Seriously, how many of us think of ourselves as “sinful?” How many of us can count the sins we have committed in the past week that we have recently confessed in this place? Our concept of ourselves doesn’t really allow for that kind of thinking. We see ourselves the way that the Jews crowded around Jesus saw themselves, pretty much good, chosen even, blessed and forgiven.
The thing about Lutherans is though, they don’t count sins. It isn’t about sins as individual things you could do or not do, things you could choose to do better or fail to do better. That, in Luther’s way of thinking is the problem with how a church deals with sin, and not the solution.
Confessing individual sins, individual acts of disobedience or weakness and allowing that no unconfessed sin could ever be forgiven was a big part of what Luther rebelled against. It gave too much weight to human effort and not enough to the will of God, it made it about us and our earning God’s love and not about God’s love itself.
Luther said the problem is not sins but instead sin, the state of being out of step with the will of God, our relationship with God broken by our utter inability to perfectly execute God’s will, our utter inability to perfect ourselves.
When you make sin and not sins the problem, then it all becomes about God and God’s love for mankind, shown most perfectly in the coming of Christ. If sin is the condition of Man and in mankind there is not the possibility of escape, then only the love and grace of God will ever be effective, will ever be capable of delivering on the promises of God.
Lutherans are not people who follow Luther, we just look at God through those specific bifocals, the ones that show us our neighbor up close, and the breadth of God’s love for us when we look higher and see the horizon and know that we are called to show the fruits of that grace as we pass the horizon and continue on out into the world.
God is our refuge and strength, a very present help in trouble. Therefore we will not fear, though the earth should change, though the mountains shake in the heart of the sea; though its waters roar and foam, though the mountains tremble with its tumult.
Those are the fruits of the Lutheran lens, the worldview we have inherited. Not some devotion to Luther, who was wrong about a couple of things in his day, truth be told, but instead seeing everything from the knowledge that we will not understand all that we see, that in the end of every unsolvable problem, at the end of every hopeless situation, at the very end of us, of human endeavor, there we will find God.
God urging us on, calling to us from beyond the veil of death, repeating again and again the promise that we will not die but live, that we need not fear, that Christ has delivered us from our own weaknesses and desires and given to us a faith that frees us.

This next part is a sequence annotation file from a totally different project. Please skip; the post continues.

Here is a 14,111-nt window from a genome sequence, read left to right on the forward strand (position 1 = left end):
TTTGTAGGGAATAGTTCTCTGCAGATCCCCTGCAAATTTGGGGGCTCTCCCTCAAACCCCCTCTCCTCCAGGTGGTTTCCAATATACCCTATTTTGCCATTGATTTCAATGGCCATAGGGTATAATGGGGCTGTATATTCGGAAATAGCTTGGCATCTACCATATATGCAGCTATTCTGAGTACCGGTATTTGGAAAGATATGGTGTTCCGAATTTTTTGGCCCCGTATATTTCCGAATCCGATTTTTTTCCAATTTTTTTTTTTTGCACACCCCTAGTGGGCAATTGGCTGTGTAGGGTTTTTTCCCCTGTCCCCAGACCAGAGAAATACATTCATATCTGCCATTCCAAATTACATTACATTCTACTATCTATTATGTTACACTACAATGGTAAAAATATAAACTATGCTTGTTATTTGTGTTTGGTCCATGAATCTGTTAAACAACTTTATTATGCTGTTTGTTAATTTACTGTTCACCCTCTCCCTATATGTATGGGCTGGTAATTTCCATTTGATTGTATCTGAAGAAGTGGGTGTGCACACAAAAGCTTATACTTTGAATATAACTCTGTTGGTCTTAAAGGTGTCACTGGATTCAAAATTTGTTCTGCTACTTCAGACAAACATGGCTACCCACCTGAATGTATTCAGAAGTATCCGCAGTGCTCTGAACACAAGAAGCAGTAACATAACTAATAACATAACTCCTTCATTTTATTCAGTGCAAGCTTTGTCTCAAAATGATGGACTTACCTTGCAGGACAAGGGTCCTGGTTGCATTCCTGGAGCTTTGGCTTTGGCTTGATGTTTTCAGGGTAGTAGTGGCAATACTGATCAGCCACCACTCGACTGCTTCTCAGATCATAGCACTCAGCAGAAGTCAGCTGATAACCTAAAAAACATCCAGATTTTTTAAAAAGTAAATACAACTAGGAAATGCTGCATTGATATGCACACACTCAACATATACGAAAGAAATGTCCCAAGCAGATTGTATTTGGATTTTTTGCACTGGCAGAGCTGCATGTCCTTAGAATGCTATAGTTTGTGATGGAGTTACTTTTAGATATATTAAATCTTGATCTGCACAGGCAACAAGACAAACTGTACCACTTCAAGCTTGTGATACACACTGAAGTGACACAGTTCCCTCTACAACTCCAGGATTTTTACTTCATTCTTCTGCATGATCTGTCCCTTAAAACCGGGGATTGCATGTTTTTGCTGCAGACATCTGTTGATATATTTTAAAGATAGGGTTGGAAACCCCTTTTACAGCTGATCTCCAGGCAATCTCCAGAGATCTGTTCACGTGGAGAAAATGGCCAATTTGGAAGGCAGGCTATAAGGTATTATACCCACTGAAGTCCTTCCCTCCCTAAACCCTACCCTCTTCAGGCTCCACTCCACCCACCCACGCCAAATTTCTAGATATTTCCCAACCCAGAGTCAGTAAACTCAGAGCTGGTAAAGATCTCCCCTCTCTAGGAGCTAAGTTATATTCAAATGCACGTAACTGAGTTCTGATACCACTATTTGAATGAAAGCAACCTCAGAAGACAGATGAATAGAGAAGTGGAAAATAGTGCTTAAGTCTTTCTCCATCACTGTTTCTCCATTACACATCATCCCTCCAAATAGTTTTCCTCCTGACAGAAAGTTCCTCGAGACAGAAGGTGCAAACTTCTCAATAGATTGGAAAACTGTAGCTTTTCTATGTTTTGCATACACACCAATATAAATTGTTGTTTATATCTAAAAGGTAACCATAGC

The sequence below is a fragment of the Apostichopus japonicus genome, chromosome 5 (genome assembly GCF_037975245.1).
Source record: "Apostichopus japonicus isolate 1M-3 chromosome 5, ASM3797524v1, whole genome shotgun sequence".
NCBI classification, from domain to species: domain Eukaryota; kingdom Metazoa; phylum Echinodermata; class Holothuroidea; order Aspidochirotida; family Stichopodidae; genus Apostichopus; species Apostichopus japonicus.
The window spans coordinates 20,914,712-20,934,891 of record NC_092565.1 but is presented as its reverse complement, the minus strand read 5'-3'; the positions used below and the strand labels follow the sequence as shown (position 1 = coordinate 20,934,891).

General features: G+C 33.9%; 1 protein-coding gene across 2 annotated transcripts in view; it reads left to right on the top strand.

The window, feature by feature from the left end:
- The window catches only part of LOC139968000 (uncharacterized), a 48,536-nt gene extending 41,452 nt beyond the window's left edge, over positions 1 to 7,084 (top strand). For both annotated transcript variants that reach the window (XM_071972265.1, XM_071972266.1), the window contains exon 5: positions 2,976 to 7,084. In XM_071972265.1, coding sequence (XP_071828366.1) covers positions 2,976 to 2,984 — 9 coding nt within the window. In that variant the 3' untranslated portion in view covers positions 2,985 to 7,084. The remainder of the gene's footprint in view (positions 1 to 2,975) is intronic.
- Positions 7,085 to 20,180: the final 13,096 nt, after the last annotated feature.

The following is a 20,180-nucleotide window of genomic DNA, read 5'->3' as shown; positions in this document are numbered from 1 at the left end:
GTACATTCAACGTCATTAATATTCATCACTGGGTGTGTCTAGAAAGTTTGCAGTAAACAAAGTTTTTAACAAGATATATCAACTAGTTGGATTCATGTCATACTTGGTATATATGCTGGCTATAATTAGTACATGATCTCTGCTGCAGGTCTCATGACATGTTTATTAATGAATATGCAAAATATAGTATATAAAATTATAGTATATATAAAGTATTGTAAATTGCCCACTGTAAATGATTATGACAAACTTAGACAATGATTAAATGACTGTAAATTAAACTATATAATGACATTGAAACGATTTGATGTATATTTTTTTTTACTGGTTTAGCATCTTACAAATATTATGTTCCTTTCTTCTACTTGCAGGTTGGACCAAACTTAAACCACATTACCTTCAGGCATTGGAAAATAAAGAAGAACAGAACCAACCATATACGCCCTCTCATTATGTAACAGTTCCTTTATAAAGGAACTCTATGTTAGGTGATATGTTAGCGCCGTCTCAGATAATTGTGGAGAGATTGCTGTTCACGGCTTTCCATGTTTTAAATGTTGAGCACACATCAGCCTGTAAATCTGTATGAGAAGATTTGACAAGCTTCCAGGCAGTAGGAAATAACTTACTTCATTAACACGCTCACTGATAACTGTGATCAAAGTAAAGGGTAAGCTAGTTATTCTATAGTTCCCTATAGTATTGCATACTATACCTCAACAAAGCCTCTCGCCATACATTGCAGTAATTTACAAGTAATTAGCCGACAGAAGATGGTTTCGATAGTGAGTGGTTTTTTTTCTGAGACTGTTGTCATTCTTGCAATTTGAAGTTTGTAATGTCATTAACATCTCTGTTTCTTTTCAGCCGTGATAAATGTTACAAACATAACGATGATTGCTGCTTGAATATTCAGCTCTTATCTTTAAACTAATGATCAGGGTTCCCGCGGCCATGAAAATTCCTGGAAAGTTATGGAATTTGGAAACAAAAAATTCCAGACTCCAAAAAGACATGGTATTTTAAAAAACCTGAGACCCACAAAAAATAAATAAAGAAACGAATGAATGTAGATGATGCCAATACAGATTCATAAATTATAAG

It would be easy to get lost in the weeds here, to think of this freedom as license to do and to say whatever we please, after all Christ has us covered, we can do as we like, right?
But the scriptures remind us again and again, convict us again and again, pointing out the ways in which we have fallen short, the ways in which our salvation has not made us perfect, just shown us the truth and so we find ourselves living not as if nothing mattered but as if everything mattered.
We know now that we can take out the garbage in the light of Christ, and get our oil changed in the light of Christ and mow our lawn within the scope and acknowledgement of the love of God shown to us. Church is not a once a week activity, it colors how we live and how we fall in love and how we fight and how we forgive.
Grace doesn’t make you perfect, it just makes you look honestly at yourself, know your faults and then frees you from fear that these faults will be the end of you, that it is too late, that there is nothing you can do. It reminds you that, no, there is nothing you can do but that’s okay, you live within the love of God.
Grace lifts the mantle of fear from your shoulders and allows you to be truly free.
Bifocals. Bifocals show you the neighbor, the brother and sister not yet in Christ, the one not yet loved as family, the one still lost and wandering, looking for peace so fervently that they fall into sin over and over again trying to get themselves free. Grace shows you that you already love them in Christ, as Christ loves them, you have but to recognize it.
You need not fear. Christ has you covered. Bifocals also show you the majesty of God’s grace so that when you look at the neighbor, the brother and sister not yet in Christ, the one not yet loved as family, the one still lost and wandering, the unlovely you see the ways in which grace can free them too, can make them whole as you have been made whole, can free them also from fear.
Lutherans do not follow Luther, that’s just dumb from our perspective. We have borrowed his glasses though, his beautiful bifocals to show us who we truly are in relation to God, our faults and our shortcomings, but then they also show us how great is God’s love for us, greater than our failings, greater than our sins, greater than anything at all and it has freed us to be that love for the world, to carry it in our lives and in our words.
So speak, Lutherans! Speak of grace and of love and of freedom. Remind the world that these things are our heritage in faith, that they actually mean something in how they work in our lives. Remind the world that Church is about God, and God’s love for us shown in Christ Jesus, amply providing the strength we need to see our own sin and the sins of others, forgive them, and build a better world in Jesus name.